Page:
1. Tell me about your book To Have and To Hold and where you got the inspiration for it?
“To Have and To Hold” is a Family Saga set in the 80s and 90s. The plot is anchored to a wedding, and we learn all about the MacLann family and what brings them to the big day through flashbacks. This is especially true of Colin. He’s the groom, and as the story is told from the MacLann family perspective, it creates a nifty subplot that keeps the bride’s identity a secret until the very end. However, good mysteries require clues, and there are definite clues that good detectives can use to figure out who she is. Inspiration wise, the last chapter came to me first. Then I seized on the idea that people who enjoy romances might like a variant that shows them what the men are thinking and doing on their wedding day because it’s so completely different from what goes on at the bride’s house, and the book grew from there.
2. Do you enjoy giving interviews?
This is my first, and I really appreciate the opportunity. Thank you.
3. Have you ever hated something you wrote?
Yes. To the obvious “and I deleted it” I would add that people aren’t perfect and so my characters aren’t either. Sometimes they make bad decisions regarding relationships, alcohol, or drugs. Sometimes they even die, and I have to get that dark stuff down on paper, and I hate those scenes. I hate writing them. But I feel they’re necessary for growth and story.
4. Sunrises or Sunsets?
5. Would you break a law to save a loved one?
Absolutely. Every law that was in my way.
6. Is there a message in your novels you want the readers to grasp?
That happy endings do exist. But just like a good career, a healthy marriage, friendship, parenting or any other important relationship, you have to work at it. Happily ever after isn’t a permanent result, it’s a fluid string of moments that require nurturing and care to press them onward into the future through good times and bad.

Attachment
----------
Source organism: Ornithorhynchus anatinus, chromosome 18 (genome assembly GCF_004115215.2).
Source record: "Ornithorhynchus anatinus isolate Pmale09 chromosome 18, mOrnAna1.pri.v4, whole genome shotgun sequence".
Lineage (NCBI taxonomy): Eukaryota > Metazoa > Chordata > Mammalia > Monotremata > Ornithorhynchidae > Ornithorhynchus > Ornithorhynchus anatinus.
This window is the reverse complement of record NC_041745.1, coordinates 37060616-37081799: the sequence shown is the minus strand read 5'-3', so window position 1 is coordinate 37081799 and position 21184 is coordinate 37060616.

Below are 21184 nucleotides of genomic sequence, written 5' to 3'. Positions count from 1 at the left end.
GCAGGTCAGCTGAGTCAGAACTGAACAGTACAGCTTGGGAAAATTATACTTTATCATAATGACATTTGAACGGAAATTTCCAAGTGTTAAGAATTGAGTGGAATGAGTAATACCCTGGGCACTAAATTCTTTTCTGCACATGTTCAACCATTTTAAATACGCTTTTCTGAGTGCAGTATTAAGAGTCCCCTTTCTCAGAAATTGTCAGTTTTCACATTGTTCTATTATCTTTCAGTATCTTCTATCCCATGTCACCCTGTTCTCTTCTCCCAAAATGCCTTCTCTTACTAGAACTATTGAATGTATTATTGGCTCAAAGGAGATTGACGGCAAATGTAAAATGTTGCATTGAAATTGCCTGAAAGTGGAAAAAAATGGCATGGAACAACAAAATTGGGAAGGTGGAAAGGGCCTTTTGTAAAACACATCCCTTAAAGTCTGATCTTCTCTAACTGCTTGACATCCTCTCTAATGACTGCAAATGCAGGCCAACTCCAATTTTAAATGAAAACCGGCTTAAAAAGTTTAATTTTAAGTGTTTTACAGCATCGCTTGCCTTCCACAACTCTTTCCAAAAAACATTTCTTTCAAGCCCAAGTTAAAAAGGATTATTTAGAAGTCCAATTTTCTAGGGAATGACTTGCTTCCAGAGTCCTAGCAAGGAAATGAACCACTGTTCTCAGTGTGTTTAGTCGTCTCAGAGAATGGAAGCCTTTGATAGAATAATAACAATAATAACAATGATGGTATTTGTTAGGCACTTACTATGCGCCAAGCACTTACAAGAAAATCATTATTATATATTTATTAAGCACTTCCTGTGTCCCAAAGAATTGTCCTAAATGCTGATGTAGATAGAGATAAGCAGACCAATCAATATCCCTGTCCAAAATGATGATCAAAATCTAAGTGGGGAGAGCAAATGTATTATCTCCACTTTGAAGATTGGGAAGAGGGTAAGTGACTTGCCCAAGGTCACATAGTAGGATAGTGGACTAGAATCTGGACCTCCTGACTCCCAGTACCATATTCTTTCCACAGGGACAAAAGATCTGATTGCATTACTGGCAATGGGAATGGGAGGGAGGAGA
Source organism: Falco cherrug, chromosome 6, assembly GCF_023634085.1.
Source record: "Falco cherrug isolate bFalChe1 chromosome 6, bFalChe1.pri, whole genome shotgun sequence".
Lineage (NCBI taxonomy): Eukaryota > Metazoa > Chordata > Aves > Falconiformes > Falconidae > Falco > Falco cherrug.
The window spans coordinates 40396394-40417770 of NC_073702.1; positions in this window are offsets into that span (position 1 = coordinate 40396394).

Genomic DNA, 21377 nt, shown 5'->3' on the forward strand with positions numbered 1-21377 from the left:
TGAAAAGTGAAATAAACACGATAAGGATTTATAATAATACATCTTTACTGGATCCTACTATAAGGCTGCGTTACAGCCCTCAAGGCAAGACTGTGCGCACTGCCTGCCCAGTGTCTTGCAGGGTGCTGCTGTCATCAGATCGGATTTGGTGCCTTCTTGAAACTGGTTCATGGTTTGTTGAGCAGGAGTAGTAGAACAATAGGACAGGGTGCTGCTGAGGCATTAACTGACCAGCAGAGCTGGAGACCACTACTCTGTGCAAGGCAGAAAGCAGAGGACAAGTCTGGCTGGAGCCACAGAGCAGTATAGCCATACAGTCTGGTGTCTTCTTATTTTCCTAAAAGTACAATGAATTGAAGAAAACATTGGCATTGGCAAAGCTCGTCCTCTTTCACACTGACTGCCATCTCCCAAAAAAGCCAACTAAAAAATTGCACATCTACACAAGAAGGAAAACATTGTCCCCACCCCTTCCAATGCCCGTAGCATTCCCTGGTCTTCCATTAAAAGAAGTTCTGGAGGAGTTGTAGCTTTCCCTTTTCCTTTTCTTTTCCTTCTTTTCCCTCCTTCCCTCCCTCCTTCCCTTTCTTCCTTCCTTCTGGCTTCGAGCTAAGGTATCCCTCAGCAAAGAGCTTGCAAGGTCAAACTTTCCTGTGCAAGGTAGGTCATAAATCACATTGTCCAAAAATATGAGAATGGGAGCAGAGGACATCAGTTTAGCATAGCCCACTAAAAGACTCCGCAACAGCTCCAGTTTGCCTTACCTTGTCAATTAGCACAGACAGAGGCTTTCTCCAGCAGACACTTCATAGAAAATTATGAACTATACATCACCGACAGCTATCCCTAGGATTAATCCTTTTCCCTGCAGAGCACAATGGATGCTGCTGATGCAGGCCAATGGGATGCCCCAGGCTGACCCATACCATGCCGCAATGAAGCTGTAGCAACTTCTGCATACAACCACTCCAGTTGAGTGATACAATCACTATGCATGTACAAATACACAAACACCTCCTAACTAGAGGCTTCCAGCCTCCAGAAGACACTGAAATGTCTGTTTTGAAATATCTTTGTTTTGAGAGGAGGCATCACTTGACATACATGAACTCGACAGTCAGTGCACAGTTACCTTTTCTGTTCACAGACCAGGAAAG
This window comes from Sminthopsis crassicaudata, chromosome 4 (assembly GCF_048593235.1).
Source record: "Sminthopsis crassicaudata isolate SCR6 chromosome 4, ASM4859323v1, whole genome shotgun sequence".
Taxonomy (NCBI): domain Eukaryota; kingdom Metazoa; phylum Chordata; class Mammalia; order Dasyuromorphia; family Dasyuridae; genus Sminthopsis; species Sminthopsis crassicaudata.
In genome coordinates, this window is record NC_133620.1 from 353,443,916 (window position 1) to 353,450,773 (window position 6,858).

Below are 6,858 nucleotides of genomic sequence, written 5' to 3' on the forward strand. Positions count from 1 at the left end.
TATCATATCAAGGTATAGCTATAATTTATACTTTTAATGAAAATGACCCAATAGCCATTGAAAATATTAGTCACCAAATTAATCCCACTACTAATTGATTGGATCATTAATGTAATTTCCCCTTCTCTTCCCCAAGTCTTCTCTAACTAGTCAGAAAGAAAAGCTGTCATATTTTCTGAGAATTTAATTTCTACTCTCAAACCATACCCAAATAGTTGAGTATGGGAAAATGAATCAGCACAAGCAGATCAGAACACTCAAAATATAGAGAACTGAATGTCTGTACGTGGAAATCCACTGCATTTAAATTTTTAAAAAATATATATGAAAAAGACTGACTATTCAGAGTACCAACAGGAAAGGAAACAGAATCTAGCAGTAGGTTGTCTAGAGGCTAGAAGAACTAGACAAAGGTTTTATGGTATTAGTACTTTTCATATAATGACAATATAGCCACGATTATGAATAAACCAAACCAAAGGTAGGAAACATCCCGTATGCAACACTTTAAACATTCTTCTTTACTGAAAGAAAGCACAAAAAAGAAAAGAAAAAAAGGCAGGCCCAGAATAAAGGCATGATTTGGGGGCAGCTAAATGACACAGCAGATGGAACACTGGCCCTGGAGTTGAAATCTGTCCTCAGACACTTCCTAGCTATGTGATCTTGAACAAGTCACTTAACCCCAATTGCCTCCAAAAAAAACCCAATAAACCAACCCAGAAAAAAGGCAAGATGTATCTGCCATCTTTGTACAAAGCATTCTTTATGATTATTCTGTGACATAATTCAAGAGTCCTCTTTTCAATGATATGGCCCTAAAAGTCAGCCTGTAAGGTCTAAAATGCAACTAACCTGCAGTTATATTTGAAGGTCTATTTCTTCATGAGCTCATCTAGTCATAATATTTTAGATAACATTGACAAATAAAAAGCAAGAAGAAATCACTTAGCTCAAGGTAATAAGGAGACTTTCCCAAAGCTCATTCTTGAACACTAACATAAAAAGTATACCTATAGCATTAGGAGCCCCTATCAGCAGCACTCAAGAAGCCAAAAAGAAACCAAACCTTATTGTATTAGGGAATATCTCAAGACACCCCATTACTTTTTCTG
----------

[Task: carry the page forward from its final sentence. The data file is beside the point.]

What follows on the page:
7. What eye colour do you find sexiest?
It’s not the color. It’s the smolder.
8. What was your favourite cartoon growing up?
Battle of the Planets.
9. How did you chose your genre?
I never have. When ideas come the genre generally comes with it. The decision I get to make is if I think I can write it.
10. What’s next for you?
A spiritual thriller about a man who’s life story has to be hidden from the world in the Vatican Archives.
11. Which character speaks the loudest to you? Do any of them clamour to be heard over the rest?
I’m pretty lucky. They all seem to cue up patiently unless I skip their turn.
12. Why did you feel that you had to tell this story?
Because when I tried to skip its turn or take a break from it, the characters kept crowding my thoughts until I got back to them.
13. Which book do you wish you’d written?
The Thrawn Trilogy by Timothy Zahn.
14. Are you scared of sharing a story idea because someone might steal it?
15. What alcoholic beverages do you favour when you hit a wall?
Either my walls are beverage resistant or I haven’t tried hard enough, but when the work reaches certain milestones that are cause for celebration, I unleash the Kraken (rum). Except around the holidays, then it’s Hendrick’s Gin.
16. If you were trapped in a room with Harrison Ford and the world was about to end, what would you do?
Trae was born and raised in Queens, N.Y. After 20 years with the NYPD he retired to fill an urgent vacancy at home: Mr. Mom. He has always enjoyed writing and continues to outwit the forces of nature and temptation to make time at the keyboard. His debut novel, “To Have and To Hold,” is a charming reminder of how much fun it was to grow up just before the digital age.